Dream Dealer

There was a time Branson could move 50 dreams in a single night. After 20 years dealing dreams, he’d become the top ace. It was a hungry world out there, […]

May 5, 2017 // Tara May // No Comments // Posted in Short Stories

There was a time Branson could move 50 dreams in a single night. After 20 years dealing dreams, he’d become the top ace. It was a hungry world out there, and he was damn good at keeping it fed.

Problem was, he’d started using the dreams himself. All those nights spent alone, searching the most intimate corners of people’s minds, collecting every thought, every delusion and fantasy, every nightmare. The work had begun to wear on him. Or maybe he’d just been curious. The reasons didn’t matter.

His wife had left him two years ago for that asshole, Andy Higgins. Told Branson he’d become a ghost, as if he wasn’t there at all, and she just couldn’t do it anymore.

If he was honest with himself, he couldn’t blame her. He’d started using two years ago. Just experimenting at first, nothing big, no nightmares or anything like that. Superhero dreams, mostly, rescue the damsel in distress, that sort of thing. He’d always wanted to be Batman growing up. It was the reason he’d joined the force in the first place; he wanted to do something good in the world.

A whisper interrupted his thoughts, slithering into his ear from the darkness behind two garbage bins. “Hey B., you holdin’?” Branson could just see the glimmer of two eyes in the shadows, iridescent, gleaming and bright. Others might have called it beautiful, but Branson knew it for what it was: the mark of a full-blown addict.

“Nah, Hack, not tonight. I’m off.”

“If you’re off, why you hangin’ around here? Ain’t nothin’ goin’ on here but dealin’.” The voice tittered with laughter before disintegrating into a wheezing cough.

“Mind your business, junky, and leave me to mine.”

“Sure,” Hack said, once he could catch his breath, “I’ll mind my business. But my business ain’t so different from yours, is it? You’re just as hooked as the rest of us. The dealer’s been dealt.”

Branson could hear the rustle of his rags as Hack moved away, that wracking cough of his echoing off the black walls of the alley.

He was right, of course. Branson was lost—hooked like the rest of them—and it scared the hell out of him.

But he told himself there was still time; he could still get out. He didn’t go in for the real hard stuff, dreams of killing and raping, dreams of going mad—not like Hack. Branson remembered his sordid tastes, and it gave him a shiver just thinking about it. He’d gone the way of the junky, all traces of humanity gone, and all that was left were the dreams.

Branson would never let it get to that point.

When he got home to his apartment, he went straight to the bathroom and checked his eyes in the mirror. No sign of the iridescence yet; he wasn’t marked.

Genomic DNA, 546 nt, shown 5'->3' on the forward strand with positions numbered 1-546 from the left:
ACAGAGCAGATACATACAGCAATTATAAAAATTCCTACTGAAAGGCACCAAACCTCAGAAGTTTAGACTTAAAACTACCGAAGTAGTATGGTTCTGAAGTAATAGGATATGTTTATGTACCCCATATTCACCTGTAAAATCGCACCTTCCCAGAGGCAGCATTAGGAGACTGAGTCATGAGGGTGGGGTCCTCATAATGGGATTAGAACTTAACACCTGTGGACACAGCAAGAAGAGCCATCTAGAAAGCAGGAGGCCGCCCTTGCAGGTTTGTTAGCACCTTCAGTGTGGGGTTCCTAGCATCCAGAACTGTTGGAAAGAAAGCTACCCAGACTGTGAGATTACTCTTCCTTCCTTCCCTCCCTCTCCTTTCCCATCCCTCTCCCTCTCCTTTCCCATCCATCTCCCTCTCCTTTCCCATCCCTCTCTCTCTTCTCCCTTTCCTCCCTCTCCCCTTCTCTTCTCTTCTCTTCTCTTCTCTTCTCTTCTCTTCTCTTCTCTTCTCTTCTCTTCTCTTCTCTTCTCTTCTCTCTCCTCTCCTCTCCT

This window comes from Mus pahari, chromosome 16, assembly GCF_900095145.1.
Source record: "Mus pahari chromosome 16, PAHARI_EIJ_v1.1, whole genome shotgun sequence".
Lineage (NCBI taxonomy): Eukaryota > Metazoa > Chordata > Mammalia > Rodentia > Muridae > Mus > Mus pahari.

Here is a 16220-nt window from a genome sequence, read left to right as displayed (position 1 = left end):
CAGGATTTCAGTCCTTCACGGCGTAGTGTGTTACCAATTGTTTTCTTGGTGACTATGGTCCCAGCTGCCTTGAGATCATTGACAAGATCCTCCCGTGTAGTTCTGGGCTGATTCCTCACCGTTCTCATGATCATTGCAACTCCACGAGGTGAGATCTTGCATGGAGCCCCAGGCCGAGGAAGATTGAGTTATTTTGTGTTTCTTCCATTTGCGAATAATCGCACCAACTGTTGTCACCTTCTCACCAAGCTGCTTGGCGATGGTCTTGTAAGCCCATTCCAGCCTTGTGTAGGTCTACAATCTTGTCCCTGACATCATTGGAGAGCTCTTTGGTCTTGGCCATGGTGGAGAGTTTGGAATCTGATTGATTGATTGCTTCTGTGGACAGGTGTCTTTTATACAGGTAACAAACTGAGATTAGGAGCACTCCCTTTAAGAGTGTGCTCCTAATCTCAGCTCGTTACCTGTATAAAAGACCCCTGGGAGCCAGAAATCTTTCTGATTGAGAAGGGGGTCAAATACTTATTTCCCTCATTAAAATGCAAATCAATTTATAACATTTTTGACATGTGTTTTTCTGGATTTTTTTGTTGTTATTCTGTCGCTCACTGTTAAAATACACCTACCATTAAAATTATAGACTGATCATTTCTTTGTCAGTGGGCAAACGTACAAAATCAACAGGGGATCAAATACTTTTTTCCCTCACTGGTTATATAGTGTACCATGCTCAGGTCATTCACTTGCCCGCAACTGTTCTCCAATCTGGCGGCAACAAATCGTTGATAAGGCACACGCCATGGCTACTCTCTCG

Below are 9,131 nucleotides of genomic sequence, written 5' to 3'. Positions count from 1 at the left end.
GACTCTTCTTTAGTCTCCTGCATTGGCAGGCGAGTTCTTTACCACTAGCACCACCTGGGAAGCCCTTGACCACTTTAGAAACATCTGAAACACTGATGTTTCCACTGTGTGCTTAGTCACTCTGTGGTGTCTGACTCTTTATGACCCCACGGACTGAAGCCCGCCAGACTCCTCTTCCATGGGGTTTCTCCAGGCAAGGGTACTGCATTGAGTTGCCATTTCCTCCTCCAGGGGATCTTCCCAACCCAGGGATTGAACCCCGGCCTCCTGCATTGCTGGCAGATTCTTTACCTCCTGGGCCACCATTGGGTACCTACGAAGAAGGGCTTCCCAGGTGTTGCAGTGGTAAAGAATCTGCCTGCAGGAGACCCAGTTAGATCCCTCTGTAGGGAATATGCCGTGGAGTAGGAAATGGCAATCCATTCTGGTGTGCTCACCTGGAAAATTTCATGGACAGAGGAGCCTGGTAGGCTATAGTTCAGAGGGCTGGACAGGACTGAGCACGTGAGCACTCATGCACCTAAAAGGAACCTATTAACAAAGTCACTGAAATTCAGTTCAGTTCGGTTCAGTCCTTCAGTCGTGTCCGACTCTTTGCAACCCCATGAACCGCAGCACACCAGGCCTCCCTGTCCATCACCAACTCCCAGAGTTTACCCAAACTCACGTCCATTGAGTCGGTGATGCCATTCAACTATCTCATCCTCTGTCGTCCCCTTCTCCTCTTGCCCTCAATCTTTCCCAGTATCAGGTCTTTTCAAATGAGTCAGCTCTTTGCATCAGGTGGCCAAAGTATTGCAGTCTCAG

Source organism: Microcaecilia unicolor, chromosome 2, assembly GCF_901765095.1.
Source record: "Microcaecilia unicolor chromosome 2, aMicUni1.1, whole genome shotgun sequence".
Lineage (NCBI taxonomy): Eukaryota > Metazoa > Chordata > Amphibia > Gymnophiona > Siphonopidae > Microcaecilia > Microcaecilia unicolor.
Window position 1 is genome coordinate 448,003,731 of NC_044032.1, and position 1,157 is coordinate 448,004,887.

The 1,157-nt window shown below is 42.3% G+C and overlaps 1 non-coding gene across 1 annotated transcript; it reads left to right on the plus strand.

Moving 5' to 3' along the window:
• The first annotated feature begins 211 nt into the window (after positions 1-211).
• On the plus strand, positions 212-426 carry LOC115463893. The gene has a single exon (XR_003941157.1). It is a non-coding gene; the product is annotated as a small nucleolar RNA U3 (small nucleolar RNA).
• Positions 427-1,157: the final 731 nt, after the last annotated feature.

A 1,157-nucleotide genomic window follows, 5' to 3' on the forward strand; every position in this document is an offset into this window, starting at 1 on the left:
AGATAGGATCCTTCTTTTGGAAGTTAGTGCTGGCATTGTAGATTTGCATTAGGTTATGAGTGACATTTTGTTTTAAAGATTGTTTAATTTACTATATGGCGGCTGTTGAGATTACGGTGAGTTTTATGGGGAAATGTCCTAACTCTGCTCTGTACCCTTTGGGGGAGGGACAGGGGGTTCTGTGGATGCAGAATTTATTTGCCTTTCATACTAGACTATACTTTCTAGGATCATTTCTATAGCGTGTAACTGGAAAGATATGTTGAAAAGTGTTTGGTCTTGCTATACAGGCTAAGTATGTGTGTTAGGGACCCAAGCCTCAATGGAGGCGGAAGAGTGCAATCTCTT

He stripped down to his boxers and climbed into bed. He hadn’t bothered turning on any lights; the dreams worked better in darkness. He lifted the flap to access the control panel imbedded into his right forearm. The device had been there so long, it’d become a part of him.

He hesitated, his finger poised above the green button marked “Upload.” He could choose. Say no this time. Go to sleep. Go to the precinct in the morning and download the dreams for collection like he was supposed to. No more dealing, no more using. There was still time to do something good with his life.

Outside Branson’s window, the dealer laughed and shook his head. It was the same story every night with this guy. He supposed it was par for the course for beatnik cops like him. His nightly wet dream of going dirty was probably the only thing that allowed him to get up and go to work in the morning, day after day, year after year.

The dealer wasn’t judging; after all, he lived the life the cop dreamed about. For the most part, his dreams were accurate. All except for one thing: dealing and using were the same thing. Either way, you were consumed. For that, the cop should be thankful his nightly escapades were limited to dreams.

Finished for the night, he closed the panel over the collection device imbedded into his own forearm and made to leave. His iridescent eyes flashed once more over the cop sleeping in his bed, and he felt a moment of envy. He wondered what it was like to live a life like that, safe and untainted.

The thought lasted only a moment, before he shook himself back to reality. There was no time for dreaming. Dirty cop dreams paid good money on the streets.





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